If you have to ask, it's too involved, no sarcasm meant. Don't even consider it unless you have the factory service manual at hand. Replacing a head gasket on older Chrysler products is about as easy as they get, but there are a pile of things professionals do to prevent repeat problems. Surface prep is critical so the new gasket will seal properly. The head must be checked for flatness within.002 inches.
Fords are more difficult to work on than Chryslers, and the Ford Contour / Mercury "Mistake", (mechanic's terminology), have a whole pile of additional issues. Even professionals get real frustrated over shredding timing belts. The problem is the design, not the mechanic's skill and experience. These are well-known problems that make mechanics cringe when these cars come in for service. This is one model you don't want to learn on unless you don't mind doing the job over three or four times.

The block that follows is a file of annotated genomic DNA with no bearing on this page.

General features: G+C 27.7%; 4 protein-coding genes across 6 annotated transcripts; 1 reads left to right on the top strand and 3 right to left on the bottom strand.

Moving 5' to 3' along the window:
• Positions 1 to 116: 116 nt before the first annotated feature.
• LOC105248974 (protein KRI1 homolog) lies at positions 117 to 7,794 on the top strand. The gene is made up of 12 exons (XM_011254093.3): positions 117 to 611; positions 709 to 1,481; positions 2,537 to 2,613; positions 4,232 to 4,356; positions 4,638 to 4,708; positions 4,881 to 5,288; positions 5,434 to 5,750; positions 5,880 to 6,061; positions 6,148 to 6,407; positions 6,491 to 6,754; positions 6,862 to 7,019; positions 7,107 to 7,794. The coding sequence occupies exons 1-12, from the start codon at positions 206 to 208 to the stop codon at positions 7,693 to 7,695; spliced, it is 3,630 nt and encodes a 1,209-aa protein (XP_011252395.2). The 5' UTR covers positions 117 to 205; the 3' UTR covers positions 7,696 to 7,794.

You can expect to pay around $500.00 to maybe $700.00 for the head gasket service. Your mechanic will want to replace the timing belt right away since he's already in there. That will save you the cost of that maintenance repair in the future.
You might be able to handle the power steering pump yourself. Fords have a lot of trouble bleeding the air out of the system. It's common for the system to work fine while the engine is running, then blibbet out a bunch of fluid onto the ground when you stop the engine. That will continue until the air works its way out. It may also make a loud buzzing noise until that air is gone. It often takes weeks for the air to totally leave the system.
You might consider visiting one of the salvage yards where you pay your buck and take your tools in for the day. Pull the pump off a similar car, then decide if you want to tackle that repair on your car.
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Saturday, February 5th, 2011 AT 2:03 AM